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African rhythms

Fed up with the current relentless dance scene? Andrea Baxter thought you might be so went in search ofJon K and Matthias who have just opened two clubs in Glasgow specialising in African and Latin music.

Is it just me. or does club culture seem to be undergoing a recession of its own at the moment? lfyou're feeling like a bit ofa change from constant breakbeats. bleep bleep twiddle loops and Right Said Fred. the mellow rhythms of African and Latin music could provide an alternative. Coincidentally there are two— count 'em African clubs opening in Glasgow this month. which could spark an upsurge of interest in the genre: Jon K's Oja and Matthias‘s Matata.

'K‘. as I suppose his friends call him. is a well-known-if-you-know-that-sort-of-thing Ghanaian musician and producer previously based in London who says his decision to branch out here was because ‘there's always room for alternative music to the usual diet‘. Playing a mixture of township jive. soukous. makossa. juju. hi-life and Columbian salsa. he stresses the diversity of African/Latin sounds which mean that within ten minutes your feet can take you on a quick tour of the tropics via three different music styles. Of all these. the forms most familiar to the casual listener to. say. Andy Kershaw or Radio Scotland‘s Earthbeat are probably the poppier sounds of Zimbabwean (like the Bhundu Boys) or South African (like Hugh Masekela) artists- ‘well. obviously that‘s because of the political situation which means that everything about the culture of the people is highlighted. But I think that people will also like more unusual sounds— if they want to know more about what I play I‘ll explain or try to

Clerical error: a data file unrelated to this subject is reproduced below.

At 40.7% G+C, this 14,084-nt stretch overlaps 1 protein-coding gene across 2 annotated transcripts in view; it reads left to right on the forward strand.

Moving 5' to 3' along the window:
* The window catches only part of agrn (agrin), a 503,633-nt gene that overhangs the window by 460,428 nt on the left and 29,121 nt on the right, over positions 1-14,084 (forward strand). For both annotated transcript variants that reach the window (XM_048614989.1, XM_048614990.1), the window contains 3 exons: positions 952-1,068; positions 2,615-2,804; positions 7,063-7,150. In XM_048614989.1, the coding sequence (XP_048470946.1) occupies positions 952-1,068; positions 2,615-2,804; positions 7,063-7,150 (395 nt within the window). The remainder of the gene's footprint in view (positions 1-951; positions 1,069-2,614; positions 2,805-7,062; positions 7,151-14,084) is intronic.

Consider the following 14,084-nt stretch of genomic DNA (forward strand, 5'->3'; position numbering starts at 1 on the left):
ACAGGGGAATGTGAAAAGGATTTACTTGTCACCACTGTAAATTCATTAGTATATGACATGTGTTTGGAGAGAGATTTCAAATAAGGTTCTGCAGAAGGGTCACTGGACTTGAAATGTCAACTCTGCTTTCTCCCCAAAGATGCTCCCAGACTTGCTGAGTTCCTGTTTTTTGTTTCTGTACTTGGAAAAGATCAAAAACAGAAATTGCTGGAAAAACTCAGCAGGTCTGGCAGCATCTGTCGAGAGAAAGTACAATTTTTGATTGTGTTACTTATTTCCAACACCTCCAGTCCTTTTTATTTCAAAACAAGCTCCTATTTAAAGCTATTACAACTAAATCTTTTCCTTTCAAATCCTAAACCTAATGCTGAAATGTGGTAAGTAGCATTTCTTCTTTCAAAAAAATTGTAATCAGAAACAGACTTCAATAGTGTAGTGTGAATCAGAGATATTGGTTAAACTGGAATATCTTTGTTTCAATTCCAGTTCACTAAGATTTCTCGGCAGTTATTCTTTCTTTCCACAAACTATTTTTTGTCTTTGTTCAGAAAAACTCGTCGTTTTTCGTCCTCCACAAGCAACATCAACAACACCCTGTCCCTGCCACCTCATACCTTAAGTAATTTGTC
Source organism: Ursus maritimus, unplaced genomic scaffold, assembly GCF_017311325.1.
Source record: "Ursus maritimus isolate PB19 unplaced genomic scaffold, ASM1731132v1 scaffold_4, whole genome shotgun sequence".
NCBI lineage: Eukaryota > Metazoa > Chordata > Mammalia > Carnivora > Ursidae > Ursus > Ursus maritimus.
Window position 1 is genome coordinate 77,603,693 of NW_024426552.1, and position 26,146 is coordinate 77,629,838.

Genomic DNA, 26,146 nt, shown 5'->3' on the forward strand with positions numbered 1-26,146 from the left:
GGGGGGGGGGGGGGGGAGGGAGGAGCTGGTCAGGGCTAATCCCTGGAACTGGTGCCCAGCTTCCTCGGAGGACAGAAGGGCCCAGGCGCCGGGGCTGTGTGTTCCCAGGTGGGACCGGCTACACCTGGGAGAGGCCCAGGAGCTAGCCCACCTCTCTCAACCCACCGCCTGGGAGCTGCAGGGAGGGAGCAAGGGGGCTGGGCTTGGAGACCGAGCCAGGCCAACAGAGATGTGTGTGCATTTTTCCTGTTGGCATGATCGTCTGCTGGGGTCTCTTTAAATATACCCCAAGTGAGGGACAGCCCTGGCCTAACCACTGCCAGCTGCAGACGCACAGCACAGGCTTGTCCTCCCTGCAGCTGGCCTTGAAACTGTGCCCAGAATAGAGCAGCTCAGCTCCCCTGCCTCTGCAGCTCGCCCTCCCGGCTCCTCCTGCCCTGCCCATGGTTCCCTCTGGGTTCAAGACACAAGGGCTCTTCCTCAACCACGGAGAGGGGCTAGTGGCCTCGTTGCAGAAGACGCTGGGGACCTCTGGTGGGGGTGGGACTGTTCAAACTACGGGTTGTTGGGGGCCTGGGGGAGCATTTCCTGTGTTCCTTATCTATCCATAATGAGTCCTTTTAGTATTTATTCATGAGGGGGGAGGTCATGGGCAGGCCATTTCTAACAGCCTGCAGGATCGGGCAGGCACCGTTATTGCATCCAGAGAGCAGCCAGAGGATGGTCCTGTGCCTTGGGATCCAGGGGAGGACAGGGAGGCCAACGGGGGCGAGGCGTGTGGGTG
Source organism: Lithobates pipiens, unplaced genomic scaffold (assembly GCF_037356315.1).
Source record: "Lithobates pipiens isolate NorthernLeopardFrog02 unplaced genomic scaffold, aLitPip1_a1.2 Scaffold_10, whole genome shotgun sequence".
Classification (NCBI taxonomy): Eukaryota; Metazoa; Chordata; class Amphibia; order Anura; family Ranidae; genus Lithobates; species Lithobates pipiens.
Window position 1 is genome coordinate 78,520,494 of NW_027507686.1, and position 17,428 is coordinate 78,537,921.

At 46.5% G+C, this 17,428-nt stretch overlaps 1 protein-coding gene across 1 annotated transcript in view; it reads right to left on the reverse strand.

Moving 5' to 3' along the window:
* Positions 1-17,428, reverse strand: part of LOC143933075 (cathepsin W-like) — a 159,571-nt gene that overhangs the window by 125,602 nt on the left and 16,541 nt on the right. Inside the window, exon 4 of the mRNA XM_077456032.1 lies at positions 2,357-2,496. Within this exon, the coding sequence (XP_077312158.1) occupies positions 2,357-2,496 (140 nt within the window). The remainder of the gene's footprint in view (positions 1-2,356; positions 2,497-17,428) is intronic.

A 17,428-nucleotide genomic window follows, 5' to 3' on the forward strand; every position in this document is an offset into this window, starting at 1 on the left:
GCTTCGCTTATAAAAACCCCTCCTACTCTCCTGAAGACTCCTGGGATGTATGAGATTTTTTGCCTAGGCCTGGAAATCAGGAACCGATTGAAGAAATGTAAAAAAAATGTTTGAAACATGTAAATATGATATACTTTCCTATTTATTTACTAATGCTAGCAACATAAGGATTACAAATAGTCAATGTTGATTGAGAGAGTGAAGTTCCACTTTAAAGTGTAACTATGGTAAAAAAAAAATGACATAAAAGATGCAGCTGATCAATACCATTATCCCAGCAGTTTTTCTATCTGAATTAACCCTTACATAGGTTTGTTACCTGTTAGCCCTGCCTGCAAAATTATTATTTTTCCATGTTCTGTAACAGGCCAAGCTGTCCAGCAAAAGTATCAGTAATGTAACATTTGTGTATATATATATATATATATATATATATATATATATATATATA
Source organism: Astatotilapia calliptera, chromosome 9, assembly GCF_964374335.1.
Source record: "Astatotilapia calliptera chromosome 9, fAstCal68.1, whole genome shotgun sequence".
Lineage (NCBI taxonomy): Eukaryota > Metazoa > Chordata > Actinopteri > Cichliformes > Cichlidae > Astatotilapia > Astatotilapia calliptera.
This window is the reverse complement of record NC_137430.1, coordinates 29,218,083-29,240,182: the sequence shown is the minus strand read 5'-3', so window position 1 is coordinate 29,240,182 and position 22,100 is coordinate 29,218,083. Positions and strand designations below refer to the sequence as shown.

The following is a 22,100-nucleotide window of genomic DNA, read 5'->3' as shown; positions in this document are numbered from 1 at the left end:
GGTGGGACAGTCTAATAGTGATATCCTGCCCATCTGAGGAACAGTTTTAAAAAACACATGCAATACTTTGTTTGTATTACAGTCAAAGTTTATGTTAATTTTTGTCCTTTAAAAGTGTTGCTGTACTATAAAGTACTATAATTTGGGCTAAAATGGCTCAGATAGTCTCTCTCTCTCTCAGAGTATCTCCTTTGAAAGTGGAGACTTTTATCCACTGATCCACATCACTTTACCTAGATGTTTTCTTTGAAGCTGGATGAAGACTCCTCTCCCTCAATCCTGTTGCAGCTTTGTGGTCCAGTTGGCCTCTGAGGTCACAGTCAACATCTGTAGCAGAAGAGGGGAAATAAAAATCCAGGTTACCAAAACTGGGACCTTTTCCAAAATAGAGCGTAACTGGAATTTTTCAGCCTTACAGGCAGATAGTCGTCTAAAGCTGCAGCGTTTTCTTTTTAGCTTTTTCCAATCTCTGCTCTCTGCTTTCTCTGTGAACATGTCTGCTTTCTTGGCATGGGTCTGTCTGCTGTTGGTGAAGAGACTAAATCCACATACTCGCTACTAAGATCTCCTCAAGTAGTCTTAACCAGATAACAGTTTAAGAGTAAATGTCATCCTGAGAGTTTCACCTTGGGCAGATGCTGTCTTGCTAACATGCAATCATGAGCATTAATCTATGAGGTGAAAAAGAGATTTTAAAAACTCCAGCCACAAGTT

order it for them but really I‘m not out to educate

the people of Glasgow. just to create a good dance atmosphere for them to enjoy themselves‘.

The foot-tapping element is bound to predominate when most clubbers won‘t be able to understand the words (unlike. say. the poetry of Utah Saints ofcourse). Matthias. who seems to have lost his surname en route. is an English Cameroonian so he must have had a good World Cup who doesn‘t either. ‘But sometimes when you know the lyrics it really puts you off the song! The words come in as part of the rhythm. not as some kind of message of understanding. like another instrument.‘





Because. as yet anyway. African musicians are rarely well-known in the West except as a homogeneous mass. there isn't the individual adulation or promotion which clouds reception of the music. Matthias thinks this is crucial to its laidback appeal: ‘African musicians really play for

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Jon K olea

pleasure. the commercialisation ofit hasn‘t been around fora long time'. But mostly ‘it just feels so good to dance to.‘

()er is (m .S‘aturdays a! The A rches and Manna is on Thursdays at M ardi (1' ms. See listings for details.


SD The List ll 24 October 1991